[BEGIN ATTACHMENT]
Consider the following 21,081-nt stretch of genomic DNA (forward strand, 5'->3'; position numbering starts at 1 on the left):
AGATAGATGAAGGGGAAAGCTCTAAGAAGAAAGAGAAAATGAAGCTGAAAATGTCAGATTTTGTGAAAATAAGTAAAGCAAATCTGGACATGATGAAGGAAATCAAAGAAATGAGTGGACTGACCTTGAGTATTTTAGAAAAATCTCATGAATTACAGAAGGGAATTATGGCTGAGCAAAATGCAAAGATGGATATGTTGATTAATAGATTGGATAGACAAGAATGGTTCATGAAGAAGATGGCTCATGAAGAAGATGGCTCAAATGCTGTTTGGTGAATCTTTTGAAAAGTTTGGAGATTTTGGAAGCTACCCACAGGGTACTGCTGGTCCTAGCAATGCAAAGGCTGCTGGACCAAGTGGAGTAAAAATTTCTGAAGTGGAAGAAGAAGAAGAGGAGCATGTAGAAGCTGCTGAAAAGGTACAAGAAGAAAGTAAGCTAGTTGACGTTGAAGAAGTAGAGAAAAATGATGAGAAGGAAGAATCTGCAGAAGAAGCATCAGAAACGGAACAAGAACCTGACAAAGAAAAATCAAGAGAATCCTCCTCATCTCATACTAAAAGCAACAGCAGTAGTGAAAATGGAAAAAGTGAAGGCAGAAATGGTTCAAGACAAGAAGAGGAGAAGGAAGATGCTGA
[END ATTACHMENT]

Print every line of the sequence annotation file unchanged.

Consider the following 21,081-nt stretch of genomic DNA (forward strand, 5'->3'; position numbering starts at 1 on the left):
AGATAGATGAAGGGGAAAGCTCTAAGAAGAAAGAGAAAATGAAGCTGAAAATGTCAGATTTTGTGAAAATAAGTAAAGCAAATCTGGACATGATGAAGGAAATCAAAGAAATGAGTGGACTGACCTTGAGTATTTTAGAAAAATCTCATGAATTACAGAAGGGAATTATGGCTGAGCAAAATGCAAAGATGGATATGTTGATTAATAGATTGGATAGACAAGAATGGTTCATGAAGAAGATGGCTCATGAAGAAGATGGCTCAAATGCTGTTTGGTGAATCTTTTGAAAAGTTTGGAGATTTTGGAAGCTACCCACAGGGTACTGCTGGTCCTAGCAATGCAAAGGCTGCTGGACCAAGTGGAGTAAAAATTTCTGAAGTGGAAGAAGAAGAAGAGGAGCATGTAGAAGCTGCTGAAAAGGTACAAGAAGAAAGTAAGCTAGTTGACGTTGAAGAAGTAGAGAAAAATGATGAGAAGGAAGAATCTGCAGAAGAAGCATCAGAAACGGAACAAGAACCTGACAAAGAAAAATCAAGAGAATCCTCCTCATCTCATACTAAAAGCAACAGCAGTAGTGAAAATGGAAAAAGTGAAGGCAGAAATGGTTCAAGACAAGAAGAGGAGAAGGAAGATGCTGA